Etosha National Park
Etosha means “Great White Place,” referring to the dusty clay and salty plains of the expansive pan that comprises much of the 8,569 mi² national park. The pan (a silvery white, shallow depression that is mostly devoid of vegetation) is situated in the eastern, more vegetated portion of the park. Because of the park’s wildlife diversity, it’s arguably Namibia’s premier game viewing destination.
Large populations of elephant, zebra, blue wildebeest, springbok and gemsbok precariously congregate at the park’s 40 or so waterholes, within sight of the park’s resident lion, leopard and jackal. Other animals include Black-faced impala, Damara dikidik and both black and white rhinos. If you wait long enough at one of these waterholes, you can spot 8 or more of these species simultaneously; wait long enough, and you may witness an once-in-a-lifetime interaction. Birdlife is equally prolific. Among the 340 species recorded, the main highlights are the millions of greater and lesser flamingos that breed at the park's salt pans.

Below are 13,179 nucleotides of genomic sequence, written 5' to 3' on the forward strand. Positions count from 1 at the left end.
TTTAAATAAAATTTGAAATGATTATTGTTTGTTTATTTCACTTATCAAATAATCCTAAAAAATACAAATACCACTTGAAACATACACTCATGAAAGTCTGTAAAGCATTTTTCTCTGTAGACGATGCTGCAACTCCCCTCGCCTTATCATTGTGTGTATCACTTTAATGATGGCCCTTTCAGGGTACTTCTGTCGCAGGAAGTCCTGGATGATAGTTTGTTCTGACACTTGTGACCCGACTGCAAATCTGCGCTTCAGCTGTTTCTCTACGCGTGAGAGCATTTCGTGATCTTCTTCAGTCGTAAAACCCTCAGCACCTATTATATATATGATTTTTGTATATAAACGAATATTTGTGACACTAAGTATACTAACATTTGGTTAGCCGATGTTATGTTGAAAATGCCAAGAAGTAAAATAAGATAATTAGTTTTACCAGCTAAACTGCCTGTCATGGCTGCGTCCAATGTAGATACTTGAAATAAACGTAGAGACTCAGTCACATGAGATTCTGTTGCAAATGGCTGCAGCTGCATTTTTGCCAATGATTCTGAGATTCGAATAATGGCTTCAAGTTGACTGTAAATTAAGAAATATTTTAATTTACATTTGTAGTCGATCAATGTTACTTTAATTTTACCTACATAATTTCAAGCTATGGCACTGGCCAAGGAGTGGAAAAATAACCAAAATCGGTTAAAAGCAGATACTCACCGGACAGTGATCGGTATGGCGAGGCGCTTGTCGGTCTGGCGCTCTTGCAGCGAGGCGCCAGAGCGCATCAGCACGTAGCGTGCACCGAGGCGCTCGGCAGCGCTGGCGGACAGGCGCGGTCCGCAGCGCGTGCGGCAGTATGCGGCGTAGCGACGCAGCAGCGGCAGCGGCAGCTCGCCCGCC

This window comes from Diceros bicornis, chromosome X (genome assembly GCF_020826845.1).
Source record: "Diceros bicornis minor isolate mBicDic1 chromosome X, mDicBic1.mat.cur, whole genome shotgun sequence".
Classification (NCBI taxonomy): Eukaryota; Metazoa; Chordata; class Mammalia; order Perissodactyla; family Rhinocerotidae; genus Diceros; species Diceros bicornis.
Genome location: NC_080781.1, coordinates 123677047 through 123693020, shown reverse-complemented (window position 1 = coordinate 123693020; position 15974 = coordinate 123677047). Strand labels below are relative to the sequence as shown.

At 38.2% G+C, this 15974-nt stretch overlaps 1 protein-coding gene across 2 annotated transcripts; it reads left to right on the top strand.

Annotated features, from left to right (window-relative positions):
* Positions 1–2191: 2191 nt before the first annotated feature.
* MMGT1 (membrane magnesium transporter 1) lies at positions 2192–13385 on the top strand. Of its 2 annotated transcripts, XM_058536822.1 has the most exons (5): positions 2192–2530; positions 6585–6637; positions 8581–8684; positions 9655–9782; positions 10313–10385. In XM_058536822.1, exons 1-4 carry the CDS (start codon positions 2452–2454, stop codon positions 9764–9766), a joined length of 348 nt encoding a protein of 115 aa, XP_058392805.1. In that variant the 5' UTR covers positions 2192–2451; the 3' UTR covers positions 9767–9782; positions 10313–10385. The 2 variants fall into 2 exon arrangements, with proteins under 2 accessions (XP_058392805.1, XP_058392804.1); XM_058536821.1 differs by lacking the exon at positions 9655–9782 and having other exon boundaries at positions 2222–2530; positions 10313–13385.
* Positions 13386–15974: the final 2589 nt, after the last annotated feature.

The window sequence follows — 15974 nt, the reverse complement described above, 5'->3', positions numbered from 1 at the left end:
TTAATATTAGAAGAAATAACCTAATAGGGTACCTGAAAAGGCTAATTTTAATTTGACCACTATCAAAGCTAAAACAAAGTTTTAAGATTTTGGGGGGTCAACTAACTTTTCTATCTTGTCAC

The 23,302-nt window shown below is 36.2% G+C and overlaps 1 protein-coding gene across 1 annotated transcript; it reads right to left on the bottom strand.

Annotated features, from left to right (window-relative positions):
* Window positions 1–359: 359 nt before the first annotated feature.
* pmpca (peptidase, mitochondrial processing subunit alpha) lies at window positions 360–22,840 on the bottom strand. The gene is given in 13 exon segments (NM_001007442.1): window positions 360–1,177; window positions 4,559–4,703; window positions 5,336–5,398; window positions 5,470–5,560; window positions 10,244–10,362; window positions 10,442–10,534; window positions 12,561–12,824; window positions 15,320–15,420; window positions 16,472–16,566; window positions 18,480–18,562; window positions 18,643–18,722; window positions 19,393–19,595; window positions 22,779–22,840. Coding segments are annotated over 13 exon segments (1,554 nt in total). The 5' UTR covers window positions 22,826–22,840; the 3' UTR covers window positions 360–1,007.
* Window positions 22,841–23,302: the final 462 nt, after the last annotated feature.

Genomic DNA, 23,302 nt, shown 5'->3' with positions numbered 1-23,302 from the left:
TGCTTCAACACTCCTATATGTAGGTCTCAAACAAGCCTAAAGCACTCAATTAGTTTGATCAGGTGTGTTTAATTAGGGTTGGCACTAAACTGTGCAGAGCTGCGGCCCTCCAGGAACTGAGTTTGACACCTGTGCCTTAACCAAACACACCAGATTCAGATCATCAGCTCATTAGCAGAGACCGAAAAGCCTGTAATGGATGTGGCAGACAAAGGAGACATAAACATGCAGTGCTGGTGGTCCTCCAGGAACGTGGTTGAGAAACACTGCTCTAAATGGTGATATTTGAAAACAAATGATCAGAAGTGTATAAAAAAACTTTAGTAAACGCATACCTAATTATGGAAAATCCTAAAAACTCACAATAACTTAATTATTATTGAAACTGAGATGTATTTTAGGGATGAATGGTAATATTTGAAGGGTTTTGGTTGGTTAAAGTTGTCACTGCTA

Two small private game reserves border the national park: Ongava in the south and Onguma in the east. Unlike in Etosha, guided walks and night drives are permitted. In addition, only guests staying at the reserves' lodges are allowed entry, ensuring a more exclusive safari experience.